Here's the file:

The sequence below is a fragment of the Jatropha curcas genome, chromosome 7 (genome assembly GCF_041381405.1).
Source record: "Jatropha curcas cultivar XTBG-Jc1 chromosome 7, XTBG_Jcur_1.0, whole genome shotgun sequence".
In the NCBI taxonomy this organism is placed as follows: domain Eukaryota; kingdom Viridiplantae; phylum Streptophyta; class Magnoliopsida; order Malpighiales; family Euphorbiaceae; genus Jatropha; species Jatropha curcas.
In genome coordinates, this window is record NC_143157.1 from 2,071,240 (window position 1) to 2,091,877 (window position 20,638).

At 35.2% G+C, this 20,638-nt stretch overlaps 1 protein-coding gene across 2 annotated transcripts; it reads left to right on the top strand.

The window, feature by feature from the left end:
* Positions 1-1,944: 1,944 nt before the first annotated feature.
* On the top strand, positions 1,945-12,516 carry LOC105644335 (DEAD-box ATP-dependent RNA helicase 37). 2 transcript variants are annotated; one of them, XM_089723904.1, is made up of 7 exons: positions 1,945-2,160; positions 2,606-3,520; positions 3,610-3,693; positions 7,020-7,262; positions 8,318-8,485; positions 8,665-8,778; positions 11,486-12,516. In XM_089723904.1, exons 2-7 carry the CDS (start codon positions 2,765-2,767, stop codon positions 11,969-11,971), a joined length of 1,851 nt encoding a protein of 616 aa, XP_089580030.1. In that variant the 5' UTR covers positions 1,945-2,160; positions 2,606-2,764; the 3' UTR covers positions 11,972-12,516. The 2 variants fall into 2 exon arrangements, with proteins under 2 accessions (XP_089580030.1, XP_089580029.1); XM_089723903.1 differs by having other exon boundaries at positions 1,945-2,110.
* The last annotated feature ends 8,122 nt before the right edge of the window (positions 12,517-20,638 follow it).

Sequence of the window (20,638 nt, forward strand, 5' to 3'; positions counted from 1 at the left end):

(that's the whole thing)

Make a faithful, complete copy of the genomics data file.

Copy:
The sequence below is a fragment of the Jatropha curcas genome, chromosome 7 (genome assembly GCF_041381405.1).
Source record: "Jatropha curcas cultivar XTBG-Jc1 chromosome 7, XTBG_Jcur_1.0, whole genome shotgun sequence".
In the NCBI taxonomy this organism is placed as follows: domain Eukaryota; kingdom Viridiplantae; phylum Streptophyta; class Magnoliopsida; order Malpighiales; family Euphorbiaceae; genus Jatropha; species Jatropha curcas.
In genome coordinates, this window is record NC_143157.1 from 2,071,240 (window position 1) to 2,091,877 (window position 20,638).

At 35.2% G+C, this 20,638-nt stretch overlaps 1 protein-coding gene across 2 annotated transcripts; it reads left to right on the top strand.

The window, feature by feature from the left end:
* Positions 1-1,944: 1,944 nt before the first annotated feature.
* On the top strand, positions 1,945-12,516 carry LOC105644335 (DEAD-box ATP-dependent RNA helicase 37). 2 transcript variants are annotated; one of them, XM_089723904.1, is made up of 7 exons: positions 1,945-2,160; positions 2,606-3,520; positions 3,610-3,693; positions 7,020-7,262; positions 8,318-8,485; positions 8,665-8,778; positions 11,486-12,516. In XM_089723904.1, exons 2-7 carry the CDS (start codon positions 2,765-2,767, stop codon positions 11,969-11,971), a joined length of 1,851 nt encoding a protein of 616 aa, XP_089580030.1. In that variant the 5' UTR covers positions 1,945-2,160; positions 2,606-2,764; the 3' UTR covers positions 11,972-12,516. The 2 variants fall into 2 exon arrangements, with proteins under 2 accessions (XP_089580030.1, XP_089580029.1); XM_089723903.1 differs by having other exon boundaries at positions 1,945-2,110.
* The last annotated feature ends 8,122 nt before the right edge of the window (positions 12,517-20,638 follow it).

Sequence of the window (20,638 nt, forward strand, 5' to 3'; positions counted from 1 at the left end):